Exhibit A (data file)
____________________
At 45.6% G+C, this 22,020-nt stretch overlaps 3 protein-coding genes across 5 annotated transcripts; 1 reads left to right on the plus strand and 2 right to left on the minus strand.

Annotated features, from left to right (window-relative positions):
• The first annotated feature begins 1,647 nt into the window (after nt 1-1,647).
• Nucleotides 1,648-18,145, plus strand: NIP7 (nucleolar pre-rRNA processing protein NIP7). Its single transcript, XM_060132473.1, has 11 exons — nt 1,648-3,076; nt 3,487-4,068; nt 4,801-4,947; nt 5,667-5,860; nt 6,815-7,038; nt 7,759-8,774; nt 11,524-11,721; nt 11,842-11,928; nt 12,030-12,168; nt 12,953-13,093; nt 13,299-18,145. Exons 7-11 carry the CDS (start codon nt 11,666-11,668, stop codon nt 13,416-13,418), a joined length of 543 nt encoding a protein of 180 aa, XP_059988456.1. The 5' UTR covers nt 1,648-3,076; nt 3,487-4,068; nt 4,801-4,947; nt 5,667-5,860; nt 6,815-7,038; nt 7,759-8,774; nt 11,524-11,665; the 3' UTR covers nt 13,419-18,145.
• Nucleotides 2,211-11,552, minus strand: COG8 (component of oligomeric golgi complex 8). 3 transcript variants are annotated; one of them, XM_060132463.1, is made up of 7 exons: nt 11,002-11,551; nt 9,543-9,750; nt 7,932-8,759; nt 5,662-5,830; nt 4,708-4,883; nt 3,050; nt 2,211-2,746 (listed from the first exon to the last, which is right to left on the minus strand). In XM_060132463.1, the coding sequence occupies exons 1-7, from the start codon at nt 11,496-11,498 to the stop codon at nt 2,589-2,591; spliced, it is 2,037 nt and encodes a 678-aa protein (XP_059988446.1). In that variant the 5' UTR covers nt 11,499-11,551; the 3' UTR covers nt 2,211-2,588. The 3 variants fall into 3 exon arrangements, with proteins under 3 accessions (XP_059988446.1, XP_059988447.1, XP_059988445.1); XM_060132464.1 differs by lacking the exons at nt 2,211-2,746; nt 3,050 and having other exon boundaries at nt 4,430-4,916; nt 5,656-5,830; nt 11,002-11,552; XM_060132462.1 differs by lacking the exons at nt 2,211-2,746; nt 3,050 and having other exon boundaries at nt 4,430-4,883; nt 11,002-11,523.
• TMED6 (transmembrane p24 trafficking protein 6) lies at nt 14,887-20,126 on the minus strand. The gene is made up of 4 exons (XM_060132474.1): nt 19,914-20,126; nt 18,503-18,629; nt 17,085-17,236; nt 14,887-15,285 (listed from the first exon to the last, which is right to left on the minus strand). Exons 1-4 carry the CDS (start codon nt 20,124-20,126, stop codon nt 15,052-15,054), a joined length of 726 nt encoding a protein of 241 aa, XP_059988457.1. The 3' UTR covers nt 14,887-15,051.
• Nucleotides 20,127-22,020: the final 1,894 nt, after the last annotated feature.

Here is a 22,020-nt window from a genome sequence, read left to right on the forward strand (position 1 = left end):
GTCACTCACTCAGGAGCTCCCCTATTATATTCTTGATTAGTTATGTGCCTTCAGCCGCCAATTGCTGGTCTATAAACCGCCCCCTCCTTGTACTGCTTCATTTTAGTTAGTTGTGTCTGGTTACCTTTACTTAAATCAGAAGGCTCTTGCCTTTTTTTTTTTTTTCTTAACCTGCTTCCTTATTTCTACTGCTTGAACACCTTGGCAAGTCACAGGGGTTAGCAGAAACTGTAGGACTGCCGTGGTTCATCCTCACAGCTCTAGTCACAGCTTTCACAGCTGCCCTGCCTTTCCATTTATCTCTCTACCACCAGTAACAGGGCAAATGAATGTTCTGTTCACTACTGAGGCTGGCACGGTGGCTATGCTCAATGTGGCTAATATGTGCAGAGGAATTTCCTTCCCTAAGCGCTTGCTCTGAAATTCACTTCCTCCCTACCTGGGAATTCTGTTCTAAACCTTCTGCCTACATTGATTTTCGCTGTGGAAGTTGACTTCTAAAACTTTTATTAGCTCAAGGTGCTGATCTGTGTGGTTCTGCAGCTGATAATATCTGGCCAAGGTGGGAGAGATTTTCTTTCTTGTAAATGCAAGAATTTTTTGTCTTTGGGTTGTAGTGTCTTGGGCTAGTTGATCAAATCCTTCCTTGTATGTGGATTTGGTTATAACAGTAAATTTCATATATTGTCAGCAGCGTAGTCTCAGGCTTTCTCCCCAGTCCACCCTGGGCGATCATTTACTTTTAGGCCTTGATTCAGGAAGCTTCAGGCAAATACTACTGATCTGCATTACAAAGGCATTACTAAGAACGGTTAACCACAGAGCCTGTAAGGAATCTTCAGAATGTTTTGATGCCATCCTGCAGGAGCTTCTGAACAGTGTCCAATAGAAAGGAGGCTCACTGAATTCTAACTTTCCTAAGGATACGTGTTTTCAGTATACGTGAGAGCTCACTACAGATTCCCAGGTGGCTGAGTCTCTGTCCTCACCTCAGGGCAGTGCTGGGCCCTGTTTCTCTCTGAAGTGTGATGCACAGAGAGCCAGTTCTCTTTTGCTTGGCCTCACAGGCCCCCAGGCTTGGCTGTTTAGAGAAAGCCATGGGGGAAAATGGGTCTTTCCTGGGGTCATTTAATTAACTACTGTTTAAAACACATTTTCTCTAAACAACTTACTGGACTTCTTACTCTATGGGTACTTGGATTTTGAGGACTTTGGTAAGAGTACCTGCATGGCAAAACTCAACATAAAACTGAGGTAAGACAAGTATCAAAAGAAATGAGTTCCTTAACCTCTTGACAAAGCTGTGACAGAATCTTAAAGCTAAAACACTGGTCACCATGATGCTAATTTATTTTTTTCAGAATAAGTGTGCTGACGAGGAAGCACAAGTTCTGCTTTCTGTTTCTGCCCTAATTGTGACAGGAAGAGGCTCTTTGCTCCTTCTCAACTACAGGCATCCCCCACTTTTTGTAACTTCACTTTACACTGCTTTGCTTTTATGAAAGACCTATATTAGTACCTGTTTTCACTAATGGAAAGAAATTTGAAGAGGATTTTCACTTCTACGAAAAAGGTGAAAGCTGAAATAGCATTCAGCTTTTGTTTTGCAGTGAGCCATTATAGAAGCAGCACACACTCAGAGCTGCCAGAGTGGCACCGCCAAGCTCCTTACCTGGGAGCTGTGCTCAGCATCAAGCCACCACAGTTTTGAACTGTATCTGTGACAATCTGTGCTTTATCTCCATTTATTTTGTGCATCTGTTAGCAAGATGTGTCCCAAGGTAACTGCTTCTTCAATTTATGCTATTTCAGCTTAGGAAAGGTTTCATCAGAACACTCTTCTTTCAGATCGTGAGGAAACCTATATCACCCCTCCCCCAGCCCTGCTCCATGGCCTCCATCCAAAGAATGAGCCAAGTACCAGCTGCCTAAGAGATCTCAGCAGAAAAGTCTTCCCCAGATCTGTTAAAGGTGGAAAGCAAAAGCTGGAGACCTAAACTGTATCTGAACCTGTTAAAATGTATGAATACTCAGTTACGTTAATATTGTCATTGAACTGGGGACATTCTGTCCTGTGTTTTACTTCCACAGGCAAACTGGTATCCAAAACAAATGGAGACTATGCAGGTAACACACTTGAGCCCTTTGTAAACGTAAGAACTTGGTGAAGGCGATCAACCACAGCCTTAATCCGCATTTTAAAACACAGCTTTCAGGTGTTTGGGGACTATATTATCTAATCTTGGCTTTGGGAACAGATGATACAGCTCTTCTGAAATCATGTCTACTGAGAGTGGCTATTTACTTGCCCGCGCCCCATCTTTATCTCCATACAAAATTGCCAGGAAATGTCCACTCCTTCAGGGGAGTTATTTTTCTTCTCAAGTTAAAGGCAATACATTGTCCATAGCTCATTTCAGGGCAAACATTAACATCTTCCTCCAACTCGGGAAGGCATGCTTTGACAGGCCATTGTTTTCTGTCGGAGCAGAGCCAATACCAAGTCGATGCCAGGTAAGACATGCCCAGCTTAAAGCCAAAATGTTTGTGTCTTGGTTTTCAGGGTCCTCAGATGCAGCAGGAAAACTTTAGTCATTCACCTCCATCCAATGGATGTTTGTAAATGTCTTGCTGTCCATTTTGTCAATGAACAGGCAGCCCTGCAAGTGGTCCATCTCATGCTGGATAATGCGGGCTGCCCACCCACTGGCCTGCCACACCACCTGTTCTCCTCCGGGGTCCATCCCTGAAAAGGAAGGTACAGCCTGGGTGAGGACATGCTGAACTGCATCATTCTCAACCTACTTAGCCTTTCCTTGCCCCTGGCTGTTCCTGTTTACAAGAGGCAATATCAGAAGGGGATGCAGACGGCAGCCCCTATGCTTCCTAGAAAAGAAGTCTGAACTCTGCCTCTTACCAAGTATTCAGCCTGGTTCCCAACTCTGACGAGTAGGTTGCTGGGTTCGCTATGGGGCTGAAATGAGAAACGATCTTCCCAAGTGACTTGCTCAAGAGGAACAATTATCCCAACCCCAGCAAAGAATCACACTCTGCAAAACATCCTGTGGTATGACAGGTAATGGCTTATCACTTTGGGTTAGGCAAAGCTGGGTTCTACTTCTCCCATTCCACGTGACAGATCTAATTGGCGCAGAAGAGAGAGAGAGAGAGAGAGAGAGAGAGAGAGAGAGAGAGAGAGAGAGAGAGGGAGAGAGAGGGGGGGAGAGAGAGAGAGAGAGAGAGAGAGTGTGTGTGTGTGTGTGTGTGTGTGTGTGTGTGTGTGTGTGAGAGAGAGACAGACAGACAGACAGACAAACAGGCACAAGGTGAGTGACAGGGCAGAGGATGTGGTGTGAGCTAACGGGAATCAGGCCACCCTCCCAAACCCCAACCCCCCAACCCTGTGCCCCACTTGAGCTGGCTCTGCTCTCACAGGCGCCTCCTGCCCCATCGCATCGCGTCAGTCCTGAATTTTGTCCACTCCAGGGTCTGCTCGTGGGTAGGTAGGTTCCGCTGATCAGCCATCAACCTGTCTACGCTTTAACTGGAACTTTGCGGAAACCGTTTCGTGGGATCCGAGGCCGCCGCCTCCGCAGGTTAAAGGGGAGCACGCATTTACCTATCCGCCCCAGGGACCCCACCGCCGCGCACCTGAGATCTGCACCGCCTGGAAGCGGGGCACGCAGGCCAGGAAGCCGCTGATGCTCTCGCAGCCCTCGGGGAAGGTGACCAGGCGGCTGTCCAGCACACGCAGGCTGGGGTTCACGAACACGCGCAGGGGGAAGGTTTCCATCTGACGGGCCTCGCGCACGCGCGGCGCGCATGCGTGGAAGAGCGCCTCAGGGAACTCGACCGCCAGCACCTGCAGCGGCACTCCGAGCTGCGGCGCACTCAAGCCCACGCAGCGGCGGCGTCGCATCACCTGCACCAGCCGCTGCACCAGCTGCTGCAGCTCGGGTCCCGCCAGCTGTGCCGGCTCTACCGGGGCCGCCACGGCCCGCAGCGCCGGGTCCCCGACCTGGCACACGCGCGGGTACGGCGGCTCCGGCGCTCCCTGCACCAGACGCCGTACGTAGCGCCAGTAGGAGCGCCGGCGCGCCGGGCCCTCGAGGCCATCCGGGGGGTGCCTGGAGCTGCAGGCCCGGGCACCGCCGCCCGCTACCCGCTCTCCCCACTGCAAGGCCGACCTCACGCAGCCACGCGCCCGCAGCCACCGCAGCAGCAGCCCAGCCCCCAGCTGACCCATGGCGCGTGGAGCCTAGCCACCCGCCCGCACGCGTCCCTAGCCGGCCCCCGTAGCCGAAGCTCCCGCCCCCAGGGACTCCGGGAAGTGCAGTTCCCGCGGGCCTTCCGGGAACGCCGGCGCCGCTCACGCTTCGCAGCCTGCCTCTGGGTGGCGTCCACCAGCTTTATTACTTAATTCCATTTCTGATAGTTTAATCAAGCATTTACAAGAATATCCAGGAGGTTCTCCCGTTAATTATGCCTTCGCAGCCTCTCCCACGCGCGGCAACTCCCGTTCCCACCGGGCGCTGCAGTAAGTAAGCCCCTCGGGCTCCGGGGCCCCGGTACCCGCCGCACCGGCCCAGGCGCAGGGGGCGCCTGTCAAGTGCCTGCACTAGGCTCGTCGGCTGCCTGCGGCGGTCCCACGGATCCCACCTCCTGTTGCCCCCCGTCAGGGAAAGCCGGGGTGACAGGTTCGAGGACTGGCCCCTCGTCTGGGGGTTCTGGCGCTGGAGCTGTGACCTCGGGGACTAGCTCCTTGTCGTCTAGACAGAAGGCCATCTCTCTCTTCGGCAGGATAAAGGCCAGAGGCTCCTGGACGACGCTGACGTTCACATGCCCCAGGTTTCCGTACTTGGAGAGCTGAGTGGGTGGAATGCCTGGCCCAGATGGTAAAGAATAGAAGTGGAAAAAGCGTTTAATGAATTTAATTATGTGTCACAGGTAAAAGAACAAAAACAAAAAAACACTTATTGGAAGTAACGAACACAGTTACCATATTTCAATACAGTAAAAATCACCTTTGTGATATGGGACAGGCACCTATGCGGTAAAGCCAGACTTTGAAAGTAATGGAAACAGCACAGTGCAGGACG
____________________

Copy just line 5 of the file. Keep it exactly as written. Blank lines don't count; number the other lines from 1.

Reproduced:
• Nucleotides 2,211-11,552, minus strand: COG8 (component of oligomeric golgi complex 8). 3 transcript variants are annotated; one of them, XM_060132463.1, is made up of 7 exons: nt 11,002-11,551; nt 9,543-9,750; nt 7,932-8,759; nt 5,662-5,830; nt 4,708-4,883; nt 3,050; nt 2,211-2,746 (listed from the first exon to the last, which is right to left on the minus strand). In XM_060132463.1, the coding sequence occupies exons 1-7, from the start codon at nt 11,496-11,498 to the stop codon at nt 2,589-2,591; spliced, it is 2,037 nt and encodes a 678-aa protein (XP_059988446.1). In that variant the 5' UTR covers nt 11,499-11,551; the 3' UTR covers nt 2,211-2,588. The 3 variants fall into 3 exon arrangements, with proteins under 3 accessions (XP_059988446.1, XP_059988447.1, XP_059988445.1); XM_060132464.1 differs by lacking the exons at nt 2,211-2,746; nt 3,050 and having other exon boundaries at nt 4,430-4,916; nt 5,656-5,830; nt 11,002-11,552; XM_060132462.1 differs by lacking the exons at nt 2,211-2,746; nt 3,050 and having other exon boundaries at nt 4,430-4,883; nt 11,002-11,523.